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30 January 2011


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Patrick Lang


"Usama bin Laden," and "Ayman al Thawahiri" The "The" in the later name is usually pronounced "Z" for ease of speech. Actually the name would properly be pronounced "ayman ath-thawahiri." No capital letters in Arabic and "al" the article is pronounced as a mimic of the first letter of the described word is a "solar letter." Abu Sinan or someone will explain that. pl

FB Ali


Yes, in my view the top leaders of al Qaeda are political Islamists. All of their followers are Islamists, but many of them are of the religious variety.

Adam L Silverman

ChrisE and M: I have no disagreement regarding the Protestant notion of going back to the book and I believe I referenced it in regards to Luther. That said, ad fontes really means back to the fountain or source, and in the case of various attempts to reform Islam should, if one is going to apply the concepts, be considered in light of going back to the sources of Islamic thought, theology, and dogma, which in a lot of ways is what's really happened with some of the back to basics/fundamentalist movements within Protestantism in the US.

ChrisE: as i indicated at the end of the post - this framework or conceptualization is something that occassionally bounces around in my brain when someone, in this case GregB, asked this question. Its certainly not fully researched or vetted, so if you've got either Protestant thinkers or periods of Protestant development that you think would be better examplars for comparison or contrast, please let me know.

Adam L Silverman

COL Lang: I'm tracking on the Mutazili period as well as the fitnah, and several of these other periods of reform. Moreover, I'm quite familiar with the fact that there were at various times up to 19 Sunni madhabs/schools of jurispredence and in many ways each of those, including the four surviving ones, can be seen as their own mini or meso level reform. To be perfectly honest this post is the first time I put this idea down on paper, so to speak, in any real way, and I'm not sure if it will actually hold up to further examination. One of the reasons that I did it was that GregB's question gave me a chance to organize my thinking on it and place it somewhere where I knew it would get informed and constructive criticism. Comparatively there may really not be reform or revitalization cycle to the growth of monotheistic religions and I'm just seeing a false pattern or a very superficial one, but I don't think, should the trend that I think are there,be borne out that it becomes an either or: so that the micro and meso level reforms somehow prevent the much larger, almost systemic attempts at reform from happening. Additionally, and to condense some response: I'm fully tracking on both the nuance and flexibility that the concept of ijma/consensus brings to Islam, but I think that this both encourages variation and attempts at reform and at crucial or crisis point might actually promote larger scale reform or revitalization attempts.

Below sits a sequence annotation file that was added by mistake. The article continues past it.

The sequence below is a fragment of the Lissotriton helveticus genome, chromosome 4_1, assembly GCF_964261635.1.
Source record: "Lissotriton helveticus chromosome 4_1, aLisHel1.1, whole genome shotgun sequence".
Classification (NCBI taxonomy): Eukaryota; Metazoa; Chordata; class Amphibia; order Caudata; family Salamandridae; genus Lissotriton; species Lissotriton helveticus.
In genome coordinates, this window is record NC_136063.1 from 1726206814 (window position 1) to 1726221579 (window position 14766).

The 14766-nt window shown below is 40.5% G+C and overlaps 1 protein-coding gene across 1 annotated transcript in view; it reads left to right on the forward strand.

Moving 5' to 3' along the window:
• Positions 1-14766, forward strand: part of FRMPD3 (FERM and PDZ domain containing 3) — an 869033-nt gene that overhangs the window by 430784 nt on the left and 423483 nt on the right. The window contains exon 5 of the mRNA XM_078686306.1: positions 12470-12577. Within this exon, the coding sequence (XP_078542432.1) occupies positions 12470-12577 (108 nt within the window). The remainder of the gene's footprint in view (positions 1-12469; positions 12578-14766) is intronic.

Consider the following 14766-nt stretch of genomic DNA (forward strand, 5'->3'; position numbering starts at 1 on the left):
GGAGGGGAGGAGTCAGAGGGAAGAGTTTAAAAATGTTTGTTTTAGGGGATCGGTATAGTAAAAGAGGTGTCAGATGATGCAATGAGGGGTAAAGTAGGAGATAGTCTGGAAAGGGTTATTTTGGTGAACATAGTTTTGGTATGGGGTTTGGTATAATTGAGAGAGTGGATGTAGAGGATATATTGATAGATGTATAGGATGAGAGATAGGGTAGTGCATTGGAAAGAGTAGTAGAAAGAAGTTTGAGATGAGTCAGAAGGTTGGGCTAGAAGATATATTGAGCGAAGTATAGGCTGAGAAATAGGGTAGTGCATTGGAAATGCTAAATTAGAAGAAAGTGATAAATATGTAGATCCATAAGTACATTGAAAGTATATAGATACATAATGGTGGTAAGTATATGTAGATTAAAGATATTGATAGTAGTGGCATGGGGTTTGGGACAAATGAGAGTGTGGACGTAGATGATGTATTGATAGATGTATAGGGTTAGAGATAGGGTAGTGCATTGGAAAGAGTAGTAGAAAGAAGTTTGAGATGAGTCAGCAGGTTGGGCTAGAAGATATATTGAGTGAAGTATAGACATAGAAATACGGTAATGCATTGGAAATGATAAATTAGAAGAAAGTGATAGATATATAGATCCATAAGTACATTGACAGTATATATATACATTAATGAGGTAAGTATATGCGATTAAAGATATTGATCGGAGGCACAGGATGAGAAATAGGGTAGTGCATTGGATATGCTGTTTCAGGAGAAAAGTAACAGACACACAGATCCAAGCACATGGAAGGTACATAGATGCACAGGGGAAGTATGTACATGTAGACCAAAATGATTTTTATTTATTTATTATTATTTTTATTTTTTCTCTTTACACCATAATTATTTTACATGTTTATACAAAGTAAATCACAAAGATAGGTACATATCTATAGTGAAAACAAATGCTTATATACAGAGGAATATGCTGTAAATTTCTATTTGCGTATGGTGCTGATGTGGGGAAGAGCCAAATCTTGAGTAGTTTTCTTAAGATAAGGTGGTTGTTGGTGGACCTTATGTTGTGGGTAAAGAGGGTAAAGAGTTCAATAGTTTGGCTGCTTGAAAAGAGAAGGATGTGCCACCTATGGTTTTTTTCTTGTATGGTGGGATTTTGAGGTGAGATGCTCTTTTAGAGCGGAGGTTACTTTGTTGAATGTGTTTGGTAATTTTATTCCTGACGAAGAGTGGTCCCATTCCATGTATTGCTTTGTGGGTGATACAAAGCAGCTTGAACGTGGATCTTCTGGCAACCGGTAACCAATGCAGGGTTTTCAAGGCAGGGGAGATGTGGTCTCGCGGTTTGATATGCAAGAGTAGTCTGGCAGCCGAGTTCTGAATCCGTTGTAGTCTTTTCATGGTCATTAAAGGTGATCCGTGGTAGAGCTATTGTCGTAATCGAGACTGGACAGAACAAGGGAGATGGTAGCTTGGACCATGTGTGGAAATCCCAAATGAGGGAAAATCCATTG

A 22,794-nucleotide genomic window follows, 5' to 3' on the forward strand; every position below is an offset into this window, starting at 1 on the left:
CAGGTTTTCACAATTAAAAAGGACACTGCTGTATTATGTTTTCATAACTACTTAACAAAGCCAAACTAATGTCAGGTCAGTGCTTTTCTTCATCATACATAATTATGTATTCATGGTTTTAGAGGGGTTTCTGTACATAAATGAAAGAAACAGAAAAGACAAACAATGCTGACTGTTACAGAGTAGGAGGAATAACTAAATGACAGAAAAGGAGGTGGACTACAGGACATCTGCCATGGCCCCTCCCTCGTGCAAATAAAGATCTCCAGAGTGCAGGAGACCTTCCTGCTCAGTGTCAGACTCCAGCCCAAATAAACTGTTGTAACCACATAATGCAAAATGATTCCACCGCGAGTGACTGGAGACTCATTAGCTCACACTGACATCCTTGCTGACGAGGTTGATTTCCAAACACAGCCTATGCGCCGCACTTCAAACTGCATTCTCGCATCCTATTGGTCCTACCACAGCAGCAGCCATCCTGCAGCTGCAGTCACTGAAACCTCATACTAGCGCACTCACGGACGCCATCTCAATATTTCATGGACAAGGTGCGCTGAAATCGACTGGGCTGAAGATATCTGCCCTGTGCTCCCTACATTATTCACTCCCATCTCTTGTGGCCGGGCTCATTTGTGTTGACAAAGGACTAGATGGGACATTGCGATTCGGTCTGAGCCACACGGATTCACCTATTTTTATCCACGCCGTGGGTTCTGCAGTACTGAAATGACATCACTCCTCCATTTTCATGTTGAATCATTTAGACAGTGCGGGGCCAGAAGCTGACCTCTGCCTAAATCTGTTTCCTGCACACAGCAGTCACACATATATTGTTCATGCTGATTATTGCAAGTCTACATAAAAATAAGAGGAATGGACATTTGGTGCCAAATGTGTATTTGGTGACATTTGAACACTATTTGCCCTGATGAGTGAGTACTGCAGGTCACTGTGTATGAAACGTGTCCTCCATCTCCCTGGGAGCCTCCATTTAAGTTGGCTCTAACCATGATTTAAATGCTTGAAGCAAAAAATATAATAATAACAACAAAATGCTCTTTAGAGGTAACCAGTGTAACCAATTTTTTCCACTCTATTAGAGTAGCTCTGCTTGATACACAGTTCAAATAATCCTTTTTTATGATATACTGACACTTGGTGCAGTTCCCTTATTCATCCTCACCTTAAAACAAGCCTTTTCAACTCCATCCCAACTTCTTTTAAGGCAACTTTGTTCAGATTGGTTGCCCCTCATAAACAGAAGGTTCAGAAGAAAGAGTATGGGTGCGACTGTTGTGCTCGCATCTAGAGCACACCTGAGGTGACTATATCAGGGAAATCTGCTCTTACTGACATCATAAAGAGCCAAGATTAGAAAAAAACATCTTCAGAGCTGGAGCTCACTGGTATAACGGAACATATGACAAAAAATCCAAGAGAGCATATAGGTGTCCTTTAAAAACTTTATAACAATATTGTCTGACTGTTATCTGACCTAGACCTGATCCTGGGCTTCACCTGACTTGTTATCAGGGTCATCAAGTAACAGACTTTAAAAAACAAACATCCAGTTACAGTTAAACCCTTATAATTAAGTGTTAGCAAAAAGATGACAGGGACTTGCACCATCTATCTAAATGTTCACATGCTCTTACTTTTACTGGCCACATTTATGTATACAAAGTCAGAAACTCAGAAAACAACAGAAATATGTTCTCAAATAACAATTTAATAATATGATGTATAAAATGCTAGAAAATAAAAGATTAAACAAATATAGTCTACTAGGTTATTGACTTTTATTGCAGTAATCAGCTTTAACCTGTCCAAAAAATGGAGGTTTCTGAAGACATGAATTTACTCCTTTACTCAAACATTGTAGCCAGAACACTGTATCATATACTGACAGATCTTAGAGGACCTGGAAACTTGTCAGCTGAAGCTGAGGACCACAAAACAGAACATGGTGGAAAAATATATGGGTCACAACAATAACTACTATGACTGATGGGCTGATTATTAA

Adam L Silverman

JohnH: Your point about use of the term reformation does make a lot of sense, though I would argue that just because there isn't an institutional hierarchy to reform, doesn't mean there aren't other things that can not be reformed. As for the Sunni/Shi'a distinction - I didn't tackle that because I'm still trying to think my way around the issue of how the major sectarian distinction in regard to theology, dogma, and practice would fit into or not fit into this type of explanatory schema. Not to mention that the explanatory schema may not really have any utility when all is said and done.


thanks, FBAli; and thanks Col. Lang, you think I should learn Arabic? I'll think about it.

Also thanks to Adam Silverman, good he warned us of the images/cartoons, and better still he introduced you Rodney Blackhirst.

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